How to Effectively Emote When People Are Remote

In the ever-evolving nature of the modern workplace, you can have far less face-to-face encounters with your staff and peers than you would like to. This makes giving personal and meaningful recognition a little more challenging.

Employee recognition is a felt phenomenon to begin with, so it must be given with feeling.

I was recently asked how could we emote better in our dialogue and written feedback with people?

I will examine these two areas of verbal and written communication and share my recommendations.

Verbally Expressed Recognition

Employees must feel the transfer of positive emotions that you express to them in order to feel properly recognized. Your voice is a great conveyor of those positive emotions.

I never realized how important tone of voice was until we did some validation testing on the most important recognition behaviors under-expressing recognition verbally. Tone of voice was ranked number 1 in importance and frequency of usage.

Understanding the power and influence of your voice over the phone should help you to give better and more positive emotional expressions.

Social scientists have shown people can detect a smile or a frown just by listening to other people speaking to them, even when there are no visual cues present.

The vocal chords, the larynx and facial cavity, all conform to your smiling or frowning face. The voice quality carries a certain emotional snapshot through the intonation that accompanies your speech.

You may think you are trying to mask things but the human ear can detect audible smiles and frowns.

In fact, when people hear an angry voice, it actually impairs an individual’s ability to perform to the best of their ability. People cannot focus their attention properly on following directions when the prosody of the voice demonstrates anger.

An angry or negative tone of voice automatically negates any positive messaging in the words spoken.

Here are some recognition tips for you to consider in dealing with verbally expressed recognition:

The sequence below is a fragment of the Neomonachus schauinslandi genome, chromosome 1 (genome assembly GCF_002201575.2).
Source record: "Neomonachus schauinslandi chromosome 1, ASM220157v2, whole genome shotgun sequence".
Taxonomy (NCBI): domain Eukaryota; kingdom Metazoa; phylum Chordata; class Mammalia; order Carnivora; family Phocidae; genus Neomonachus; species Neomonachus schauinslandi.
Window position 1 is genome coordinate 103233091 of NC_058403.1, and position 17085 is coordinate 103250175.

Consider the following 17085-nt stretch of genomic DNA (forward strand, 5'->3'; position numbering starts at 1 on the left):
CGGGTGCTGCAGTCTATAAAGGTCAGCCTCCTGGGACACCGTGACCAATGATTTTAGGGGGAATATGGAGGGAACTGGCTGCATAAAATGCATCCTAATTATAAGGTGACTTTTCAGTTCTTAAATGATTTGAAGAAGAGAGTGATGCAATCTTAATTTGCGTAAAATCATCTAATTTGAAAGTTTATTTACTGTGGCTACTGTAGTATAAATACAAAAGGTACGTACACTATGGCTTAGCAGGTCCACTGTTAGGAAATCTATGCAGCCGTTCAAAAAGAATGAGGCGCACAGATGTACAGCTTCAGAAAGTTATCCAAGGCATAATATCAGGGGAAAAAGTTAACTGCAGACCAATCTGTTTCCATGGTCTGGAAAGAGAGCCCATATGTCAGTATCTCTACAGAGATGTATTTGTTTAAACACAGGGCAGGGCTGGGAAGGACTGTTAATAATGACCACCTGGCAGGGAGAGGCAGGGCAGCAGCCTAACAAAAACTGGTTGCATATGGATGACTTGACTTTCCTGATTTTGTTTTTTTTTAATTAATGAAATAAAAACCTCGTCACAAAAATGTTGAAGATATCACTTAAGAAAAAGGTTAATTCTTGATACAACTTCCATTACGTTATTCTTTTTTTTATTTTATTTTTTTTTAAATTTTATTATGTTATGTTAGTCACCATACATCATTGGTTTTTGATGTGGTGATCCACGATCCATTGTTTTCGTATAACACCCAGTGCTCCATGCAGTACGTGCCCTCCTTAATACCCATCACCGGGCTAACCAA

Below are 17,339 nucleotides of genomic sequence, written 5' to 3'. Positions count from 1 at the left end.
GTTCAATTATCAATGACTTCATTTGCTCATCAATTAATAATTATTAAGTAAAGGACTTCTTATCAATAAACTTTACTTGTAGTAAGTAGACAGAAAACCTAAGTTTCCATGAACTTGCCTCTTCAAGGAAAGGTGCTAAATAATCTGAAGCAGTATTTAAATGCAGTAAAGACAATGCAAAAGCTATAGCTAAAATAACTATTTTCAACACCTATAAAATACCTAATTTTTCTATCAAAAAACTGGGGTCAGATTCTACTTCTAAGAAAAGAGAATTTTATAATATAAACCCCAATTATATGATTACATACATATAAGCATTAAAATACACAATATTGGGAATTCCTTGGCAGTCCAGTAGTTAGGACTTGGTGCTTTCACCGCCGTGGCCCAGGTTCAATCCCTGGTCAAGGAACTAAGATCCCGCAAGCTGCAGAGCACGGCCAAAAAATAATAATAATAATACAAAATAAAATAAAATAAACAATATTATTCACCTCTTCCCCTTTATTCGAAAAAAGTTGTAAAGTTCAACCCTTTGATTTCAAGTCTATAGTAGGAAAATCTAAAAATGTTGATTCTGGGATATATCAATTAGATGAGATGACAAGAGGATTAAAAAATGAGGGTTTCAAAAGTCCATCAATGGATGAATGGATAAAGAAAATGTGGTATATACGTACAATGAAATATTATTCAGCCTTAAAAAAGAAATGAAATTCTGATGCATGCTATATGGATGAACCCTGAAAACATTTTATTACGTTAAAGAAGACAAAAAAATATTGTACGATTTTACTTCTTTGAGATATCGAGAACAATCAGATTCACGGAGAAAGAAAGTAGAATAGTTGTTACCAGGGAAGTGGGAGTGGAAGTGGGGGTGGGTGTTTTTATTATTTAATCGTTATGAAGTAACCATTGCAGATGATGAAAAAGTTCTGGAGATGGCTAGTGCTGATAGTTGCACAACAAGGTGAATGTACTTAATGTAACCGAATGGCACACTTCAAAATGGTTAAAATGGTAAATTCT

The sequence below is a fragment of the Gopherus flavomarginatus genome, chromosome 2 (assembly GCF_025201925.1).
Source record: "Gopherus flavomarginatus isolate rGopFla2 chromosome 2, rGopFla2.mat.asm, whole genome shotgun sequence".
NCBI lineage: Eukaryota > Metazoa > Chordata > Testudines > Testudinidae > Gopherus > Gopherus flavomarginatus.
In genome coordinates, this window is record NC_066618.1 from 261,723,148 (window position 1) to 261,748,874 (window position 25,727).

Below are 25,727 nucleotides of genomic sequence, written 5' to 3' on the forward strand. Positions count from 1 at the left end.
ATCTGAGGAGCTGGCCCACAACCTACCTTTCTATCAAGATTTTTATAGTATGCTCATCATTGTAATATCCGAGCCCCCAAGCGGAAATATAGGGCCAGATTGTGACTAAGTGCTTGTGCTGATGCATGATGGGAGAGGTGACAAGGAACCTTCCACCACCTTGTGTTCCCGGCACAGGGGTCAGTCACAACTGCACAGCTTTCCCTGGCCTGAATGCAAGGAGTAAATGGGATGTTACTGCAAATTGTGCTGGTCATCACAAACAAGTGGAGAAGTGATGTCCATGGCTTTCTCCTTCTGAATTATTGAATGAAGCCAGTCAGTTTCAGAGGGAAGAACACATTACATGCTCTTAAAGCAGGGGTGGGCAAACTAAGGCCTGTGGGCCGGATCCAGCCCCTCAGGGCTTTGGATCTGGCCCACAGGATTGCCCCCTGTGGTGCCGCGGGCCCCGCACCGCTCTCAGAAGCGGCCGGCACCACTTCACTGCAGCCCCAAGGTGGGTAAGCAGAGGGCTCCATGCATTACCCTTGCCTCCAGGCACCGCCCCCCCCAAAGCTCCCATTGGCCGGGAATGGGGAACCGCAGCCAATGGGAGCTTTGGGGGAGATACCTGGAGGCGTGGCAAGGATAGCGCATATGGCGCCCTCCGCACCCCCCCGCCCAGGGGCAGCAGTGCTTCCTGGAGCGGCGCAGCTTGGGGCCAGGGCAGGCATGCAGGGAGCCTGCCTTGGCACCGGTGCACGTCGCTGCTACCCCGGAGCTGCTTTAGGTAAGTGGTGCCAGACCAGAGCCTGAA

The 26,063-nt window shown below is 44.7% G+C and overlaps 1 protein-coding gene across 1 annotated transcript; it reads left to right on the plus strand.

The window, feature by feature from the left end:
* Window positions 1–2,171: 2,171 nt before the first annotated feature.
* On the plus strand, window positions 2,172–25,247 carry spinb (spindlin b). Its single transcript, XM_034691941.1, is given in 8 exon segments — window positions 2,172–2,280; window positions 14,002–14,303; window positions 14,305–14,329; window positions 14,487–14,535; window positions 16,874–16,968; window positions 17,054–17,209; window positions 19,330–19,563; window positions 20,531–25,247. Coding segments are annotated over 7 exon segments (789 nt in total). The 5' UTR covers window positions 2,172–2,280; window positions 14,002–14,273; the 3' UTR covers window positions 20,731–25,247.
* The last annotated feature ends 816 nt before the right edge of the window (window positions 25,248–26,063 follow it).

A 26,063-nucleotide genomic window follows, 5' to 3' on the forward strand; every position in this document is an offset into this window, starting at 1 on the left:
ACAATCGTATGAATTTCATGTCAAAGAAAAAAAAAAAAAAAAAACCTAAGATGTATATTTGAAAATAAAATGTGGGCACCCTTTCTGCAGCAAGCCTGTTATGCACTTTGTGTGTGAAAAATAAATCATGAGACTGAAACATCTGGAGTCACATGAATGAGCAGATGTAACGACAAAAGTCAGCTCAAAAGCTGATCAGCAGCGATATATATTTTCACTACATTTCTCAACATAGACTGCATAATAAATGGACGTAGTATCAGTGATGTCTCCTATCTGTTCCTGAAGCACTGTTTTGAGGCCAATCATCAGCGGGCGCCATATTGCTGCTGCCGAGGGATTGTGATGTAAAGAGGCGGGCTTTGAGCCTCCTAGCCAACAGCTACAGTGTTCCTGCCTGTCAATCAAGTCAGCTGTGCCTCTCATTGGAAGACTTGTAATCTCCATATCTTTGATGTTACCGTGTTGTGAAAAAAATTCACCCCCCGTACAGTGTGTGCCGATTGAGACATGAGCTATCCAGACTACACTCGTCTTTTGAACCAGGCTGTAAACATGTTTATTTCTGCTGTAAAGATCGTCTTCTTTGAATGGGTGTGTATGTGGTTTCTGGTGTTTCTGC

• Vocal awareness. Become more aware of your voice and how your recognition might come across to people.
  • Genuinely smile. Learn to smile when you’re speaking to people and when giving recognition, so your voice conveys those positive feelings.
  • Vocal feedback. Ask for feedback from others if you should ever use a harsh voice that might damage other’s feelings.
  • Quickly correct. Should you ever use a negative tone of voice – stop, apologize, and commit to using a supportive tone of voice

Next time you want to recognize someone put a smile on your face and let your voice communicate how you feel about that person.

Using Written Feedback

The instant communication through texting and instant messaging has made written expressions become condensed in length, even to the point of abbreviations. The informality has also produced less courtesy in our exchanges.

Since email is still a major tool for communication in the business world, there are some things you can do to convey positive feelings through the written word.

From a courtesy perspective always address the person by name. A person’s name is music to a person’s ears when spoken and seen as respectful in the written format. Take note of how few emails you receive that begin with your name.

Write a sentence that acknowledges them personally, asks a genuine question about their welfare or continues on a previous conversation, a follow-up or personal communication with them.

Then you can get into the nature and purpose of your email and make your request of them. Just don’t jump into this right away.

Put yourself in the email by using the first person pronoun – “I” – in there and how you need their help with a task, project or request.

Now here’s the clincher.

Express your gratitude to them for what they are going to do. Not the “Thank you in advance” – but more the “I appreciate you helping me” or “I am grateful for your time in looking at this”. Essentially, you’re acknowledging the present effort being requested versus the final outcome – which is an opportunity to truly thank the person when the task is completed.

Let’s review how emotion can be embedded in the written communication we have with the people we work with:

  • Personal name. Start off an email or written communication with their name.
  • Personal comments. Consider writing some personal commentary about them or following up on previous conversations.
  • Being polite. Ask politely for what it is you need their help with.
  • First person. Use first person pronoun in your communication so the person “hears” you as if you’re speaking to them through the written word.
  • Be Appreciative. Express your gratitude to them for what they will likely be doing for you or at least be thinking about it.

In this way, your email becomes an extension of your typical verbal communication and of your personality.

Therein lies the ability to put more emotion into your dialogue when on the phone or via the written word in emails.

Reflective Question: How have you seen lost emotional connection with your remote or virtual employees?

 

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